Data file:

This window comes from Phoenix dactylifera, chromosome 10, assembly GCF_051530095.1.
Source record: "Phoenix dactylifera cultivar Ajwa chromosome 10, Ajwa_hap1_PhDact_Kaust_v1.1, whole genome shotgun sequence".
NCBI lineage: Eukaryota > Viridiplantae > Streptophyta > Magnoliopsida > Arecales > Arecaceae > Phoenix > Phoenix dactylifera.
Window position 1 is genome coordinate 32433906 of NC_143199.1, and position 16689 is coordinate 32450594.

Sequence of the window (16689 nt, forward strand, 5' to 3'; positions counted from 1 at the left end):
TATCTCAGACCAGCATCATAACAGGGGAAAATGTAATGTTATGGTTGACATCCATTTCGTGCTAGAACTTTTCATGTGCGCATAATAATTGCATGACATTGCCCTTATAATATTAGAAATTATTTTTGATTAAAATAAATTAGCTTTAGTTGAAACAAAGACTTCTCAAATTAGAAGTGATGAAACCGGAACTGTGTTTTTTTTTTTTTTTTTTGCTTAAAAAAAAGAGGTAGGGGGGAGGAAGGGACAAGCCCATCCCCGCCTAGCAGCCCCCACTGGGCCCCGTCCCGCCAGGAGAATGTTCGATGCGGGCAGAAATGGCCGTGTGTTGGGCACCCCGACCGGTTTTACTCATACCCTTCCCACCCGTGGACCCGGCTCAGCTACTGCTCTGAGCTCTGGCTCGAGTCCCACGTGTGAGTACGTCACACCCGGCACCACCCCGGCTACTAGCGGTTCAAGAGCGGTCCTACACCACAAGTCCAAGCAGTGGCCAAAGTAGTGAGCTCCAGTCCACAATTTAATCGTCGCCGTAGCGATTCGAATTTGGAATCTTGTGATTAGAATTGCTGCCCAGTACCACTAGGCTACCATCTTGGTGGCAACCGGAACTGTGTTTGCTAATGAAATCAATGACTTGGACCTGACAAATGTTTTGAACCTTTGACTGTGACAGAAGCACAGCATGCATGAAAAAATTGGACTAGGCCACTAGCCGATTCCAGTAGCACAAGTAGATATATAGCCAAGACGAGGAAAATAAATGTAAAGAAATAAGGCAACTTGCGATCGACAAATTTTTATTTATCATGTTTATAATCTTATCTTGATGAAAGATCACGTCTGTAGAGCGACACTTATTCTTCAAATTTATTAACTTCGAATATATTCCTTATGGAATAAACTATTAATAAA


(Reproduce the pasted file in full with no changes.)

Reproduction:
This window comes from Phoenix dactylifera, chromosome 10, assembly GCF_051530095.1.
Source record: "Phoenix dactylifera cultivar Ajwa chromosome 10, Ajwa_hap1_PhDact_Kaust_v1.1, whole genome shotgun sequence".
NCBI lineage: Eukaryota > Viridiplantae > Streptophyta > Magnoliopsida > Arecales > Arecaceae > Phoenix > Phoenix dactylifera.
Window position 1 is genome coordinate 32433906 of NC_143199.1, and position 16689 is coordinate 32450594.

Sequence of the window (16689 nt, forward strand, 5' to 3'; positions counted from 1 at the left end):
TATCTCAGACCAGCATCATAACAGGGGAAAATGTAATGTTATGGTTGACATCCATTTCGTGCTAGAACTTTTCATGTGCGCATAATAATTGCATGACATTGCCCTTATAATATTAGAAATTATTTTTGATTAAAATAAATTAGCTTTAGTTGAAACAAAGACTTCTCAAATTAGAAGTGATGAAACCGGAACTGTGTTTTTTTTTTTTTTTTTTGCTTAAAAAAAAGAGGTAGGGGGGAGGAAGGGACAAGCCCATCCCCGCCTAGCAGCCCCCACTGGGCCCCGTCCCGCCAGGAGAATGTTCGATGCGGGCAGAAATGGCCGTGTGTTGGGCACCCCGACCGGTTTTACTCATACCCTTCCCACCCGTGGACCCGGCTCAGCTACTGCTCTGAGCTCTGGCTCGAGTCCCACGTGTGAGTACGTCACACCCGGCACCACCCCGGCTACTAGCGGTTCAAGAGCGGTCCTACACCACAAGTCCAAGCAGTGGCCAAAGTAGTGAGCTCCAGTCCACAATTTAATCGTCGCCGTAGCGATTCGAATTTGGAATCTTGTGATTAGAATTGCTGCCCAGTACCACTAGGCTACCATCTTGGTGGCAACCGGAACTGTGTTTGCTAATGAAATCAATGACTTGGACCTGACAAATGTTTTGAACCTTTGACTGTGACAGAAGCACAGCATGCATGAAAAAATTGGACTAGGCCACTAGCCGATTCCAGTAGCACAAGTAGATATATAGCCAAGACGAGGAAAATAAATGTAAAGAAATAAGGCAACTTGCGATCGACAAATTTTTATTTATCATGTTTATAATCTTATCTTGATGAAAGATCACGTCTGTAGAGCGACACTTATTCTTCAAATTTATTAACTTCGAATATATTCCTTATGGAATAAACTATTAATAAA